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Gina Stafford

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I grew up about 45 minutes away from the most-visited of Tennessee’s 56 state parks, but I never got to experience it until a couple of days ago. We didn’t go to state parks except for the occasional family reunion when I was growing up.

On Saturday, I went to Fall Creek Falls State Park–only about an hour and 15 minutes from where I live now–and saw for myself why it’s so popular.

The park is well-maintained and has exceptional facilities. The Betty Dunn Nature Center, named for the incomparably sweet wife of former Gov. Winfield Dunn, is top-notch, with well-done exhibits on native plants and animals. There are picnic sites, campgrounds, hiking trails, a lake, a golf course, and an on-site inn and restaurant–though the latter two are currently closed for renovation.

Then there is the spectacular topography: massive gorges, streams, cascades, waterfalls and large swaths of hardwood forest.

After a happenstance mention by a colleague on Friday of the “Cable Trail” being her family’s favorite hike in their favorite park–Fall Creek Falls, I knew that was something Bill and I needed to try. Well, to be more specific, the colleague said the Cable Trail is “a bit treacherous,” which was like a neon sign blinking “Must try this, Gina.

The drive from Chattanooga came with the standard, jaw-dropping view as we traversed the Sequatchie Valley and ascended the Cumberland Plateau. The park is in Bledsoe and Van Buren counties, which between them both, have about 20,000 residents. As of this year, the park has been bringing money and tourists to this very rural area for 75 years.

Things were hopping when we arrived about 10 a.m. Saturday in a parking area central to multiple picnic pavilions, gorge overlooks and the Nature Center. Parking spaces were scarce and a large group making use of one of the picnic pavilions was organizing into three smaller groups. Adults tied string to themselves and the wrists of multiple children to form single-file lines for walking and not getting separated on the journey.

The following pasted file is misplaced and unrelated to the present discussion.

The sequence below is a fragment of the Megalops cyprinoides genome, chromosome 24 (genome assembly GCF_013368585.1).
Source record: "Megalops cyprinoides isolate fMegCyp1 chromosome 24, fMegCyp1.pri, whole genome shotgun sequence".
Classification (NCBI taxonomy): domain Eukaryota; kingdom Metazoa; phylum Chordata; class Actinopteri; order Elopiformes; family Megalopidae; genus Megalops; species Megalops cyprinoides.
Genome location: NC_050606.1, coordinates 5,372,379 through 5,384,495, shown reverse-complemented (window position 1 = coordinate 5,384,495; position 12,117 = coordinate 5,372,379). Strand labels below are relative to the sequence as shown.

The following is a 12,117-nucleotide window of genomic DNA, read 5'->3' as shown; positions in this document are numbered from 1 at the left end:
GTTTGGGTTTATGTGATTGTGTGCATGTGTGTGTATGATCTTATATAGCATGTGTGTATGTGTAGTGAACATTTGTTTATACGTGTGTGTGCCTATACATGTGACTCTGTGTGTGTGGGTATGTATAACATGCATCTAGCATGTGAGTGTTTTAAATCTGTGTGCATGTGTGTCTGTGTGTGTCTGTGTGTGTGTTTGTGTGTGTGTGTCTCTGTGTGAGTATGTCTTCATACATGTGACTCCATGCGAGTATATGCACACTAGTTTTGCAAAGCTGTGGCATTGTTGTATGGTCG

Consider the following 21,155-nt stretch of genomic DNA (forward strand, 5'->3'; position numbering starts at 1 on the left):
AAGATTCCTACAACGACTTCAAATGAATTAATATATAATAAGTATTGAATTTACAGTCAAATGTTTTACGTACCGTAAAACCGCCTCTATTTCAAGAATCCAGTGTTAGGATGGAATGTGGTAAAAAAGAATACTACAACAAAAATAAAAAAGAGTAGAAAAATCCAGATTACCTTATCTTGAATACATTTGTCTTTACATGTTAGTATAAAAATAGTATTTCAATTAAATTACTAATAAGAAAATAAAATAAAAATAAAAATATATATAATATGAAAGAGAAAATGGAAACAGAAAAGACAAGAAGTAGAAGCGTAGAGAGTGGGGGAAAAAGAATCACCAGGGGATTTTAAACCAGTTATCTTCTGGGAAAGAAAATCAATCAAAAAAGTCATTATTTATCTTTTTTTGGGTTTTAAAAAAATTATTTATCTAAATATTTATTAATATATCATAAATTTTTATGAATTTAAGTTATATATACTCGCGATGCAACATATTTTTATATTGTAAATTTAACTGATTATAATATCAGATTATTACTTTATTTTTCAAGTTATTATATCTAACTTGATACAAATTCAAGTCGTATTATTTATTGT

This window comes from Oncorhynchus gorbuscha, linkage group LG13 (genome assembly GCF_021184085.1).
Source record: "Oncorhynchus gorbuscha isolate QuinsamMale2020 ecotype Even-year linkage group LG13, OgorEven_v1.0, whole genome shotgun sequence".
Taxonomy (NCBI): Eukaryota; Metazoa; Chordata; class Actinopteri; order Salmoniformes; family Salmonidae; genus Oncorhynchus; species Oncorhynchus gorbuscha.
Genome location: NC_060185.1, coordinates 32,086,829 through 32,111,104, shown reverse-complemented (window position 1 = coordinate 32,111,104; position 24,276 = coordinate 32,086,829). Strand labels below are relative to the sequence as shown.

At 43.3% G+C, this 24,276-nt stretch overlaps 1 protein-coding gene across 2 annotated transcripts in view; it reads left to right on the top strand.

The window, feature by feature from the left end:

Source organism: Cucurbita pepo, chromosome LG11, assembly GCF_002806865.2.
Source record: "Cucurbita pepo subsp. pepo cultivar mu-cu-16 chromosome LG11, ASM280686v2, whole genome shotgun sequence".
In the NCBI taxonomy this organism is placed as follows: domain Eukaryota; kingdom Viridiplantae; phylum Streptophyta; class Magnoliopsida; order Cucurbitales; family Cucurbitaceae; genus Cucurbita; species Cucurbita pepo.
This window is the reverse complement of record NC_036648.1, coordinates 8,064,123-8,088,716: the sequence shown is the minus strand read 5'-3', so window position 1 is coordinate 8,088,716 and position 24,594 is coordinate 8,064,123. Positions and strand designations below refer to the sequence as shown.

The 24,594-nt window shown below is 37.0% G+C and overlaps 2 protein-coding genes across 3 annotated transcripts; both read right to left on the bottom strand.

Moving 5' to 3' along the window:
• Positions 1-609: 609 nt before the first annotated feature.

After a couple of false starts, Bill and I finally found our way to the Cable Trail. It’s barely more than a quarter of a mile–or just over a half-mile, roundtrip–so we didn’t bring backpacks. Foolishly, we did bring hiking poles. It’s the cable, not hiking poles, that you have to use to navigate that dramatic little drop of 90 feet in elevation within 3/10 of a mile.

For those of you who may not know, Bill is actually pretty fearless and agile when it comes to tricky terrain. The one-inch thick cable that hung about shoulder height banished hesitance about his balance, so he started first and fast.

Truth be told, I was in usual, picture-taking mode when a petite, dimunitive woman asked me–in somewhat broken English–what I thought was something about whether I was taking pictures. When I said, “yes,” she suddenly handed me her cell phone, grabbed the cable and began a quick descent. I decided I must have misunderstood and that her question was if I would take a picture of her.

I kept waiting for her to turn and look back for a photo, but as she got nearly out of sight, confused, I began my descent. With her phone and mine in my pocket and my hiking poles dangling from an elbow and clackety-clacking the whole way down.